Note. Mortality from the sweating sickness. Two other reports of this have come down to us, and, though the figures do not exactly correspond, yet they seem all to have been derived from official returns, and there is also some difference in the periods of time. "Letters from London reporte there died in London of the sweatynge sicknes from the 7. of July till the 20. of the same 938 persons, but howe many have died since to this daye, beinge the 23., I knowe not. I truste it is nowe cleane gone." (MS. Harl. 353, f. 107.) Shortly after the disease had terminated, the celebrated Dr. Caius wrote a treatise upon it, which was printed in the following year, under the title of "A boke or counseill against the disease commonly called the sweate, or sweatyng sicknesse. Made by John Caius, doctour in physicke. 1552." Printed by Richard Grafton in black letter, 40 leaves, 12mo. The Dedication to the earl of Pembroke is dated 1st April, 1552. (Caius also wrote a Latin treatise on the same subject, of which a late edition, entitled "Johannis Caii de Ephemera Britannica liber unus," was printed in London, 8vo. 1721.) From this curious volume we learn that the disease first appeared with the army of Henry the Seventh, which arrived at Milford, out of France, the 7 Aug. 1485; next in 1506; again in 1517; a fourth time in 1528; and a fifth in 1551, shortly before the composition of his treatise. On this occasion, "Beginning at Shrewesbury in the middest of April, proceadinge with greate mortalitie to Ludlowe, Prestene, and other places in Wales, then to Westchestre, Coventre, Oxenfoorde, and other tounes in the Southe, and suche as were in and aboute the way to London, whether it came notablie the seventh of July, and there continuing sore, with the loss of vijC.lxi. from the ix. day until the xvi. daye, besides those that died in the vii. and viii. dayes, of whom no registre was kept, from that it abated until the xxx. day of the same, with the loss of C.xlii. more. Then ceasing there, it wente from thence throughe al the east partes of England into the northe, untill the ende of Auguste, at which tyme it diminished, and in the ende of Septembre fully ceassed." The following singular passage relating to this disease occurs in a report of the preaching of Thomas Hancocke, minister of Poole in Dorsetshire. "—in his doctrine he taught them that God had plagued this Realme most justly for their sins with three notable plagues. The first plague was a warning to England, which was the Posting Sweat, that posted from town to town thorow England, and was named Stop-Gallant: for it spared none. For there were some dauncing in the Court at nine a'clock that were dead at eleven. In the same sweat also at Cambridge dyed two worthy imps, the duke of Suffolk his sons, Charles and his brother." (Strype, Memor. iii. chap. vii.) The singular name here noticed occurs also in the register of Uffculme, Devonshire, where the disease prevailed in the month following its devastation in London. "Out of 38 burials entered in that year, 27 were in the first 11 days of August, and 16 of them in three days. The disease of which these persons died is called, in the parish-register, the hote sickness or stup-gallant." Magna Britannia, by Lysons, who adds that he had not been able to find the term elsewhere.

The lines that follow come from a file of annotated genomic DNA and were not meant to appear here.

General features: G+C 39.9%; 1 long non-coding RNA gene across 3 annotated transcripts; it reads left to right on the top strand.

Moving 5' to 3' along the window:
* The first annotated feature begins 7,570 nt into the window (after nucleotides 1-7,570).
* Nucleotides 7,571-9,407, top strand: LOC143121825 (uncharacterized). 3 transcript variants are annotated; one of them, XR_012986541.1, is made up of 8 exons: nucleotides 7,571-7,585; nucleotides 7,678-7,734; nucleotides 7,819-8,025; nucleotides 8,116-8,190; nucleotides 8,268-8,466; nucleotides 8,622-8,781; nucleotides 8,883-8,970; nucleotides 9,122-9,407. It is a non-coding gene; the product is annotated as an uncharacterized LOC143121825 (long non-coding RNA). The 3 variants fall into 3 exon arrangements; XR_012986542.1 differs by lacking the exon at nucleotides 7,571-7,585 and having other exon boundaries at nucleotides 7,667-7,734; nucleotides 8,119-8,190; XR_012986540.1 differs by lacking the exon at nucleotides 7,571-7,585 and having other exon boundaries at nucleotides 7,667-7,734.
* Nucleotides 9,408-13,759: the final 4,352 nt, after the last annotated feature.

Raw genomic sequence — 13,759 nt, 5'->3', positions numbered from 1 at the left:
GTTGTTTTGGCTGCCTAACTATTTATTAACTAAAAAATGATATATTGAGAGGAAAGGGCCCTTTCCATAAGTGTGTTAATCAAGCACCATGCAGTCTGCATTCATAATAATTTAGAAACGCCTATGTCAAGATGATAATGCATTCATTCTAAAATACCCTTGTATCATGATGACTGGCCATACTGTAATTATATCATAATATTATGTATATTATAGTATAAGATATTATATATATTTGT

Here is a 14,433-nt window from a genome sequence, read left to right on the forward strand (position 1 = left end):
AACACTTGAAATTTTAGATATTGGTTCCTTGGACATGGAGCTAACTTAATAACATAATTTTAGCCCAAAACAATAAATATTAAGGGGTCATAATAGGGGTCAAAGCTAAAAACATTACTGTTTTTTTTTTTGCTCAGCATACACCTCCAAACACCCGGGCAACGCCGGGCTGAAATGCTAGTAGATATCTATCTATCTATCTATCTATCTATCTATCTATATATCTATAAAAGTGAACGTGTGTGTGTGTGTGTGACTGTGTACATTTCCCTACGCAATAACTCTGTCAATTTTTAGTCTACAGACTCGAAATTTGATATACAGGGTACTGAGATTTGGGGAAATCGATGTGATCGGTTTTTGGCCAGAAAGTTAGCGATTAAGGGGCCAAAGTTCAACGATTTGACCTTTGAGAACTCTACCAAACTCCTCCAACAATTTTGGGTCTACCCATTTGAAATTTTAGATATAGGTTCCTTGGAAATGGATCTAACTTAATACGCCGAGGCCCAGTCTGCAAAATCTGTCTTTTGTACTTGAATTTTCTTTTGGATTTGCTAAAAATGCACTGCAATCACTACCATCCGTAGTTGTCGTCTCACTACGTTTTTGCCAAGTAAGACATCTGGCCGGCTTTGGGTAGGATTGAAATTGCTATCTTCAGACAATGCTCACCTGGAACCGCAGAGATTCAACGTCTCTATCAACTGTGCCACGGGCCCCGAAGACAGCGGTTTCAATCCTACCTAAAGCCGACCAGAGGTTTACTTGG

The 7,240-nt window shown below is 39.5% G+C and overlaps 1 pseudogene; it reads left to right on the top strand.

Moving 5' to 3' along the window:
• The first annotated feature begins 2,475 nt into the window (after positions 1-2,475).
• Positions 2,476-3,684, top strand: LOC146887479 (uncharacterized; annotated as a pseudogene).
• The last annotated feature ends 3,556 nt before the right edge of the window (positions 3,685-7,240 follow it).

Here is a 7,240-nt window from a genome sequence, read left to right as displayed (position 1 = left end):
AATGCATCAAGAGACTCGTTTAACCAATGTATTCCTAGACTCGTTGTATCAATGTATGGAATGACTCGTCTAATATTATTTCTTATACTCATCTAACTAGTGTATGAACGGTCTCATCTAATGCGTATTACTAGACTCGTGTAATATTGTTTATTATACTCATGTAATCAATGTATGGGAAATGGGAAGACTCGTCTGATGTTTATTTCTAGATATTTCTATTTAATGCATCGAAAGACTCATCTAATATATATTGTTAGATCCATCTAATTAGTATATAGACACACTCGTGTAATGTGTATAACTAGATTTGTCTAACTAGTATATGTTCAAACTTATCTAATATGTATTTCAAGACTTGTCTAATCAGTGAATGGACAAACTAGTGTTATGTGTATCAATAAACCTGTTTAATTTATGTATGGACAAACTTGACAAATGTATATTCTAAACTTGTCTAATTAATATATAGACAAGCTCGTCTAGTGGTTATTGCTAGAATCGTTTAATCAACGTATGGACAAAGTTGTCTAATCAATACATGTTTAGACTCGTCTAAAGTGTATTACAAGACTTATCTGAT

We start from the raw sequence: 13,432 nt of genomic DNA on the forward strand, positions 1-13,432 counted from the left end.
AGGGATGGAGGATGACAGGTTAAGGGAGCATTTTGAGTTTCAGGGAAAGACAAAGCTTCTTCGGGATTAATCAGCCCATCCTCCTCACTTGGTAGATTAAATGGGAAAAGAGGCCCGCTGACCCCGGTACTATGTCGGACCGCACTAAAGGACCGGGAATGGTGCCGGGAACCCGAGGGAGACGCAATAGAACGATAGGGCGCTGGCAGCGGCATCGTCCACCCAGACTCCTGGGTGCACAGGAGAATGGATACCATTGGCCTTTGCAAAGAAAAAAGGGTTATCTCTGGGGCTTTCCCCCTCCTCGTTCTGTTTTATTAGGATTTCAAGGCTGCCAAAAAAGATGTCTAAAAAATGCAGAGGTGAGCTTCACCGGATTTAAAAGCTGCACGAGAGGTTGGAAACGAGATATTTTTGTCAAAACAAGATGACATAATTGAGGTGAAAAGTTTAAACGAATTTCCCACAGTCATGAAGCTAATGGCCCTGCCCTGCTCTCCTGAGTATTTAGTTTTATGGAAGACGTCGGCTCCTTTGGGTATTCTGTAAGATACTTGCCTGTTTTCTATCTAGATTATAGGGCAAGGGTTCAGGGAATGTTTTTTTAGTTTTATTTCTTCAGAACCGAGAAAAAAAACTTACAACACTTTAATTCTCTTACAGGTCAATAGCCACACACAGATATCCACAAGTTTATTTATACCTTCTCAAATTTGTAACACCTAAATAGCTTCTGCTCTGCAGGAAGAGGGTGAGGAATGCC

The Parish Register of Halifax Preface. In Aug 1551 the sweating sickness swept over the parish. Between Aug. 2nd and 24th, of 45 deaths, 42 were due to this visitation, which seems to have subsided almost as quickly as it arose, only two deaths being recorded as due to this cause after the latter date. But the most notable feature in this part of the Register is the entry of the burials of the bodies of the criminals who had been gibbeted. They are 29 in number, but include no names hitherto unknown, although the first of them is not given in the latest list.1